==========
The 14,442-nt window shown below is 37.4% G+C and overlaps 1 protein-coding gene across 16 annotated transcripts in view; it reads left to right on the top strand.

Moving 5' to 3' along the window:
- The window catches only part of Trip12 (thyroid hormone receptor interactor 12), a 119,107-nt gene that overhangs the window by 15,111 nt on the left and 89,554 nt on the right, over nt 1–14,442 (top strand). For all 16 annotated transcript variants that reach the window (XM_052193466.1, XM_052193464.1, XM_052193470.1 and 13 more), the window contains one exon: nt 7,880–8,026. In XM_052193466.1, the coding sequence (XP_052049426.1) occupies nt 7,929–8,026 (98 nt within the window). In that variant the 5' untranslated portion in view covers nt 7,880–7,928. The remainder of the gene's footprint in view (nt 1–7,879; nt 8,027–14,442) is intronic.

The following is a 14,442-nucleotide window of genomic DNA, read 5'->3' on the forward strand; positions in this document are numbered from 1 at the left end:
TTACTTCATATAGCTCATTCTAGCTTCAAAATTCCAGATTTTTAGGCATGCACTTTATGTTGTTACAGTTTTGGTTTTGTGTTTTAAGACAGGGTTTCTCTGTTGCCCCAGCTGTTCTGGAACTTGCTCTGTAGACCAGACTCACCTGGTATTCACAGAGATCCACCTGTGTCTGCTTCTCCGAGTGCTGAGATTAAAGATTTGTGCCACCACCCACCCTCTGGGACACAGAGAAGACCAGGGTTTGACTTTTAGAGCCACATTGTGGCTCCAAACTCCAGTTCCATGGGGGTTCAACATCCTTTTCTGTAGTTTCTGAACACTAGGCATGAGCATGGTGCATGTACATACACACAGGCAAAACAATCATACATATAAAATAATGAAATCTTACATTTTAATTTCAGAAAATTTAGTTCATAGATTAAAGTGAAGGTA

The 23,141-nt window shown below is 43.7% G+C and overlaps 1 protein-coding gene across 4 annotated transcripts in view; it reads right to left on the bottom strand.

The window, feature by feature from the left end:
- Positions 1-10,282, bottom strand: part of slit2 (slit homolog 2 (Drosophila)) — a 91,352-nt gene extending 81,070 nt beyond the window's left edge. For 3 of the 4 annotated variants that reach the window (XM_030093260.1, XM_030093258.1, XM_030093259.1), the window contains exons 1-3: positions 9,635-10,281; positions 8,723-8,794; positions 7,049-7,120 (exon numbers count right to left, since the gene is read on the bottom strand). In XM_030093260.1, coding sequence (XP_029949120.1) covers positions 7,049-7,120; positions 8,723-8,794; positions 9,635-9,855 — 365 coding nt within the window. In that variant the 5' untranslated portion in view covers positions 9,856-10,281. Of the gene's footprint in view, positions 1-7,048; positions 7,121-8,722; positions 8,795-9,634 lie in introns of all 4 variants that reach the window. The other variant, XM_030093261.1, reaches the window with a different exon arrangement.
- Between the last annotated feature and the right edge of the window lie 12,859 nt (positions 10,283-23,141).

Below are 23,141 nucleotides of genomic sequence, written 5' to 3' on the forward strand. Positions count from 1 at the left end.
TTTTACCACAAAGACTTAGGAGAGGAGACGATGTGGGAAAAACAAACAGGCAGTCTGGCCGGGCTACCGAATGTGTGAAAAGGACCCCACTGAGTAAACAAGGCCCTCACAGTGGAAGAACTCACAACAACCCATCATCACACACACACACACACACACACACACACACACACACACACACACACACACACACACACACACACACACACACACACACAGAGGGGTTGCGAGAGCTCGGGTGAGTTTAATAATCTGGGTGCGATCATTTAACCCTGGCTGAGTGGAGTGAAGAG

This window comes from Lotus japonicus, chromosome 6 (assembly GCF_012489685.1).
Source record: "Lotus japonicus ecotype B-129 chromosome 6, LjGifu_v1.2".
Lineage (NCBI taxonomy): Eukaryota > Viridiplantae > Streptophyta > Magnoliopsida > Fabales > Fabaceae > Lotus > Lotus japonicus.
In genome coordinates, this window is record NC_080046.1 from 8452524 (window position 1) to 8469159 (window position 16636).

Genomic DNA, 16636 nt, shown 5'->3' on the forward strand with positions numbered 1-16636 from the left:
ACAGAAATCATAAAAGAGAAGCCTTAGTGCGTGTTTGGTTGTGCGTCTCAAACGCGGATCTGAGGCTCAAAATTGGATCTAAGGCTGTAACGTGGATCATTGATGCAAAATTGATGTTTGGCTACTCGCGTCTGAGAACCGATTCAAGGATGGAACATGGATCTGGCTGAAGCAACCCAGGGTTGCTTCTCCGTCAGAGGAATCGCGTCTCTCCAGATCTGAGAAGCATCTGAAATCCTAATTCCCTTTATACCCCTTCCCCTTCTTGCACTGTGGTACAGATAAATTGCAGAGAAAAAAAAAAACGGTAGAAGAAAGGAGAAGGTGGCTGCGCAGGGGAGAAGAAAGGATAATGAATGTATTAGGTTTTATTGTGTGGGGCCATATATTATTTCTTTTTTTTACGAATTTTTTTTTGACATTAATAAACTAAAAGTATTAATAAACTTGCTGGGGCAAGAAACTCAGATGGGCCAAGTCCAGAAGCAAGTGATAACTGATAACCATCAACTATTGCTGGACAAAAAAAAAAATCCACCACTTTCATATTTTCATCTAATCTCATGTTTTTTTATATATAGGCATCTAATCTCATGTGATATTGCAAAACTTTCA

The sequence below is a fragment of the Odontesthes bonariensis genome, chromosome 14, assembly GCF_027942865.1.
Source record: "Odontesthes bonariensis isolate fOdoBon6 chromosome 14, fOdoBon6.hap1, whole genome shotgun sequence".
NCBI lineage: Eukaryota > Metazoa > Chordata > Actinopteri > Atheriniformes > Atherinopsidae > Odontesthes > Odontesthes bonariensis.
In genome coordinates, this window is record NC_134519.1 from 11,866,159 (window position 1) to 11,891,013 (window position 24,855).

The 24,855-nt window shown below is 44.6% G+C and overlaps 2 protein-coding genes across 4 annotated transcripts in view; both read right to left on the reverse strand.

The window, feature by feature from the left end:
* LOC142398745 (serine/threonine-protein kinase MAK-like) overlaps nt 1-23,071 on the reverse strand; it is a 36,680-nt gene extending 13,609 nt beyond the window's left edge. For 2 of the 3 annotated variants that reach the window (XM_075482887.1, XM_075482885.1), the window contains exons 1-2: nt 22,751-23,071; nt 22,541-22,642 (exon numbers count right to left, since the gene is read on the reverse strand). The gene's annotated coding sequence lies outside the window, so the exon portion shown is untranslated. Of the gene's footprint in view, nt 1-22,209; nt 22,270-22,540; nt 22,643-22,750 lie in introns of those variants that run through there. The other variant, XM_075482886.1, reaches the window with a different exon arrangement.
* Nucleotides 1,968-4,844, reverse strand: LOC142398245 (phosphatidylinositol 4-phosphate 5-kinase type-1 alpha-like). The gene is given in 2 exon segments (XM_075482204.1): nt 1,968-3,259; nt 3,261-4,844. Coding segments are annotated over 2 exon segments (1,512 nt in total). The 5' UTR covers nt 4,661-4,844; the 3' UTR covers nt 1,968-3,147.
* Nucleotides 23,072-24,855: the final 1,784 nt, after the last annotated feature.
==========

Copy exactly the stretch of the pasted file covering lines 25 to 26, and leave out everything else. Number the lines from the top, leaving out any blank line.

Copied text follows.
* Nucleotides 1,968-4,844, reverse strand: LOC142398245 (phosphatidylinositol 4-phosphate 5-kinase type-1 alpha-like). The gene is given in 2 exon segments (XM_075482204.1): nt 1,968-3,259; nt 3,261-4,844. Coding segments are annotated over 2 exon segments (1,512 nt in total). The 5' UTR covers nt 4,661-4,844; the 3' UTR covers nt 1,968-3,147.
* Nucleotides 23,072-24,855: the final 1,784 nt, after the last annotated feature.